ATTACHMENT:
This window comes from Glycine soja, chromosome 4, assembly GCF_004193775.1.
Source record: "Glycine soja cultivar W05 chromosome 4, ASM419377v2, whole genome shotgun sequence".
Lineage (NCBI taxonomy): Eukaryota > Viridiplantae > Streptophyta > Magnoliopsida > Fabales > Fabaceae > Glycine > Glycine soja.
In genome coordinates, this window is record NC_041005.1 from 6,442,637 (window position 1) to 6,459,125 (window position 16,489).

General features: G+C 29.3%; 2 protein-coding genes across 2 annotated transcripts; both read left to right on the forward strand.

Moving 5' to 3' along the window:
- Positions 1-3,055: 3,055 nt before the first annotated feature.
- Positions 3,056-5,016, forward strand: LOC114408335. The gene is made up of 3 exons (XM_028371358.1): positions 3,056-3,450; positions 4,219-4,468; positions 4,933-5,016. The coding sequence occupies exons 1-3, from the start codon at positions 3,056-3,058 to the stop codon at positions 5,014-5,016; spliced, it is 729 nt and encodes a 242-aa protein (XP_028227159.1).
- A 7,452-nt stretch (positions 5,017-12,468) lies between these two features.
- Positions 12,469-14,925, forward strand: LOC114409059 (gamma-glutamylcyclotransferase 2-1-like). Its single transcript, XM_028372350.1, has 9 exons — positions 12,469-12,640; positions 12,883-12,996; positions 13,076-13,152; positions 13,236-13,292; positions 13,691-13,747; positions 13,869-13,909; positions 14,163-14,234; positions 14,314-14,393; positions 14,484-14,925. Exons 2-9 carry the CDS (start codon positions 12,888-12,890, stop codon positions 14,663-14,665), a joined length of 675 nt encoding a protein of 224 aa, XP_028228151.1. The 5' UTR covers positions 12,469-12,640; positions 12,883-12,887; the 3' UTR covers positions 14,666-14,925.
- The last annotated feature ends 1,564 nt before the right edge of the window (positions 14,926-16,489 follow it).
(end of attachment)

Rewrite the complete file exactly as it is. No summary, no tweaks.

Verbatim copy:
This window comes from Glycine soja, chromosome 4, assembly GCF_004193775.1.
Source record: "Glycine soja cultivar W05 chromosome 4, ASM419377v2, whole genome shotgun sequence".
Lineage (NCBI taxonomy): Eukaryota > Viridiplantae > Streptophyta > Magnoliopsida > Fabales > Fabaceae > Glycine > Glycine soja.
In genome coordinates, this window is record NC_041005.1 from 6,442,637 (window position 1) to 6,459,125 (window position 16,489).

General features: G+C 29.3%; 2 protein-coding genes across 2 annotated transcripts; both read left to right on the forward strand.

Moving 5' to 3' along the window:
- Positions 1-3,055: 3,055 nt before the first annotated feature.
- Positions 3,056-5,016, forward strand: LOC114408335. The gene is made up of 3 exons (XM_028371358.1): positions 3,056-3,450; positions 4,219-4,468; positions 4,933-5,016. The coding sequence occupies exons 1-3, from the start codon at positions 3,056-3,058 to the stop codon at positions 5,014-5,016; spliced, it is 729 nt and encodes a 242-aa protein (XP_028227159.1).
- A 7,452-nt stretch (positions 5,017-12,468) lies between these two features.
- Positions 12,469-14,925, forward strand: LOC114409059 (gamma-glutamylcyclotransferase 2-1-like). Its single transcript, XM_028372350.1, has 9 exons — positions 12,469-12,640; positions 12,883-12,996; positions 13,076-13,152; positions 13,236-13,292; positions 13,691-13,747; positions 13,869-13,909; positions 14,163-14,234; positions 14,314-14,393; positions 14,484-14,925. Exons 2-9 carry the CDS (start codon positions 12,888-12,890, stop codon positions 14,663-14,665), a joined length of 675 nt encoding a protein of 224 aa, XP_028228151.1. The 5' UTR covers positions 12,469-12,640; positions 12,883-12,887; the 3' UTR covers positions 14,666-14,925.
- The last annotated feature ends 1,564 nt before the right edge of the window (positions 14,926-16,489 follow it).